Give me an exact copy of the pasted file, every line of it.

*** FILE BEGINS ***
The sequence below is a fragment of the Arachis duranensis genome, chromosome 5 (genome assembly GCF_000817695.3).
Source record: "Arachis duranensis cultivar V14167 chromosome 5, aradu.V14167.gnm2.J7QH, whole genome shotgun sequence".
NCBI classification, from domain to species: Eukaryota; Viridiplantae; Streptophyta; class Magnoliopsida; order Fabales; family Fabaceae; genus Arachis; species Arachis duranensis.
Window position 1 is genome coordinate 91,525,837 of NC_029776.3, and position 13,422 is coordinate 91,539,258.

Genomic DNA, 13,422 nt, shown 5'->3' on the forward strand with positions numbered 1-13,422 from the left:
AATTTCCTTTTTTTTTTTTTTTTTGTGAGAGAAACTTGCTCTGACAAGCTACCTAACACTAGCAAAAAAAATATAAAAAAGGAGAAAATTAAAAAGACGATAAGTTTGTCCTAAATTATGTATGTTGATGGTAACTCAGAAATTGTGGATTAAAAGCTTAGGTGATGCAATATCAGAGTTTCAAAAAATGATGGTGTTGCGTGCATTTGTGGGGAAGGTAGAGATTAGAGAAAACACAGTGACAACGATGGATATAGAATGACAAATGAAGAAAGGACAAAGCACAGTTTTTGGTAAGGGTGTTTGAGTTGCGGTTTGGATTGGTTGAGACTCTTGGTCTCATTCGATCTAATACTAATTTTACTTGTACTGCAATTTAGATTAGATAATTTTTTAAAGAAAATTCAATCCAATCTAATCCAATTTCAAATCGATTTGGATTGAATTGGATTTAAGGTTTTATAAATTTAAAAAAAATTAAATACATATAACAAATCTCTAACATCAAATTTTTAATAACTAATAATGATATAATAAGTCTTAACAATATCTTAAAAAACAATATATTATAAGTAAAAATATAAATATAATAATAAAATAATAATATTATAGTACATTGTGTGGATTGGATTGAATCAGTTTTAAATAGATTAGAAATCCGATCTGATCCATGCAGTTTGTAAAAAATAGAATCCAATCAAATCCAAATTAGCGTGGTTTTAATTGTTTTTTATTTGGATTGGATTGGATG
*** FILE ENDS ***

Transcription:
The sequence below is a fragment of the Arachis duranensis genome, chromosome 5 (genome assembly GCF_000817695.3).
Source record: "Arachis duranensis cultivar V14167 chromosome 5, aradu.V14167.gnm2.J7QH, whole genome shotgun sequence".
NCBI classification, from domain to species: Eukaryota; Viridiplantae; Streptophyta; class Magnoliopsida; order Fabales; family Fabaceae; genus Arachis; species Arachis duranensis.
Window position 1 is genome coordinate 91,525,837 of NC_029776.3, and position 13,422 is coordinate 91,539,258.

Genomic DNA, 13,422 nt, shown 5'->3' on the forward strand with positions numbered 1-13,422 from the left:
AATTTCCTTTTTTTTTTTTTTTTTGTGAGAGAAACTTGCTCTGACAAGCTACCTAACACTAGCAAAAAAAATATAAAAAAGGAGAAAATTAAAAAGACGATAAGTTTGTCCTAAATTATGTATGTTGATGGTAACTCAGAAATTGTGGATTAAAAGCTTAGGTGATGCAATATCAGAGTTTCAAAAAATGATGGTGTTGCGTGCATTTGTGGGGAAGGTAGAGATTAGAGAAAACACAGTGACAACGATGGATATAGAATGACAAATGAAGAAAGGACAAAGCACAGTTTTTGGTAAGGGTGTTTGAGTTGCGGTTTGGATTGGTTGAGACTCTTGGTCTCATTCGATCTAATACTAATTTTACTTGTACTGCAATTTAGATTAGATAATTTTTTAAAGAAAATTCAATCCAATCTAATCCAATTTCAAATCGATTTGGATTGAATTGGATTTAAGGTTTTATAAATTTAAAAAAAATTAAATACATATAACAAATCTCTAACATCAAATTTTTAATAACTAATAATGATATAATAAGTCTTAACAATATCTTAAAAAACAATATATTATAAGTAAAAATATAAATATAATAATAAAATAATAATATTATAGTACATTGTGTGGATTGGATTGAATCAGTTTTAAATAGATTAGAAATCCGATCTGATCCATGCAGTTTGTAAAAAATAGAATCCAATCAAATCCAAATTAGCGTGGTTTTAATTGTTTTTTATTTGGATTGGATTGGATG